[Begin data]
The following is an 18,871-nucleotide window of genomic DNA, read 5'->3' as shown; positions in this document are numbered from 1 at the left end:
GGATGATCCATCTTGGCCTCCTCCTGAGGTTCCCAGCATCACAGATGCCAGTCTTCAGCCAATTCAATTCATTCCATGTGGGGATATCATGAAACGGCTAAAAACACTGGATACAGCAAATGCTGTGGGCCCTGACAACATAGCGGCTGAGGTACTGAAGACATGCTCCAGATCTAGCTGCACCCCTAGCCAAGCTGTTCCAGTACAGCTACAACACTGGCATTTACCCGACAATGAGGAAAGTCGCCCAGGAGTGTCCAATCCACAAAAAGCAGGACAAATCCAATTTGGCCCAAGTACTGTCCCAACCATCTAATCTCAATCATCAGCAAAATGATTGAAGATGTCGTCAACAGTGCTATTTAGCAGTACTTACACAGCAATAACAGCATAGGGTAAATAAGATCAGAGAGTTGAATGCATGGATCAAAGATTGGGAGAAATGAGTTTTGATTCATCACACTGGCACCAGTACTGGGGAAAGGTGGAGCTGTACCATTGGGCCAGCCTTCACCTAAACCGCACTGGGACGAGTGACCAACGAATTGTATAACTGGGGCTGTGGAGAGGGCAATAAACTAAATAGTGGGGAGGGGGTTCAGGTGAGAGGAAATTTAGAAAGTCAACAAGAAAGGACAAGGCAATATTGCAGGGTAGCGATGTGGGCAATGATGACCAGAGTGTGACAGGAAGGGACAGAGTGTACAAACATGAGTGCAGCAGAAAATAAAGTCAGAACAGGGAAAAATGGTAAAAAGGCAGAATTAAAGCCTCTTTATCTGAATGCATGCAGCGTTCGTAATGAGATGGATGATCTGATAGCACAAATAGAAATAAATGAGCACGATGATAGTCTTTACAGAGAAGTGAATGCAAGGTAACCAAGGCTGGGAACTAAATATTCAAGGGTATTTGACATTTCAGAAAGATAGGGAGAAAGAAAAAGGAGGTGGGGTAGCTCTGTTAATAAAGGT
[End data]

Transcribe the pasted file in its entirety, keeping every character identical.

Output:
The following is an 18,871-nucleotide window of genomic DNA, read 5'->3' as shown; positions in this document are numbered from 1 at the left end:
GGATGATCCATCTTGGCCTCCTCCTGAGGTTCCCAGCATCACAGATGCCAGTCTTCAGCCAATTCAATTCATTCCATGTGGGGATATCATGAAACGGCTAAAAACACTGGATACAGCAAATGCTGTGGGCCCTGACAACATAGCGGCTGAGGTACTGAAGACATGCTCCAGATCTAGCTGCACCCCTAGCCAAGCTGTTCCAGTACAGCTACAACACTGGCATTTACCCGACAATGAGGAAAGTCGCCCAGGAGTGTCCAATCCACAAAAAGCAGGACAAATCCAATTTGGCCCAAGTACTGTCCCAACCATCTAATCTCAATCATCAGCAAAATGATTGAAGATGTCGTCAACAGTGCTATTTAGCAGTACTTACACAGCAATAACAGCATAGGGTAAATAAGATCAGAGAGTTGAATGCATGGATCAAAGATTGGGAGAAATGAGTTTTGATTCATCACACTGGCACCAGTACTGGGGAAAGGTGGAGCTGTACCATTGGGCCAGCCTTCACCTAAACCGCACTGGGACGAGTGACCAACGAATTGTATAACTGGGGCTGTGGAGAGGGCAATAAACTAAATAGTGGGGAGGGGGTTCAGGTGAGAGGAAATTTAGAAAGTCAACAAGAAAGGACAAGGCAATATTGCAGGGTAGCGATGTGGGCAATGATGACCAGAGTGTGACAGGAAGGGACAGAGTGTACAAACATGAGTGCAGCAGAAAATAAAGTCAGAACAGGGAAAAATGGTAAAAAGGCAGAATTAAAGCCTCTTTATCTGAATGCATGCAGCGTTCGTAATGAGATGGATGATCTGATAGCACAAATAGAAATAAATGAGCACGATGATAGTCTTTACAGAGAAGTGAATGCAAGGTAACCAAGGCTGGGAACTAAATATTCAAGGGTATTTGACATTTCAGAAAGATAGGGAGAAAGAAAAAGGAGGTGGGGTAGCTCTGTTAATAAAGGT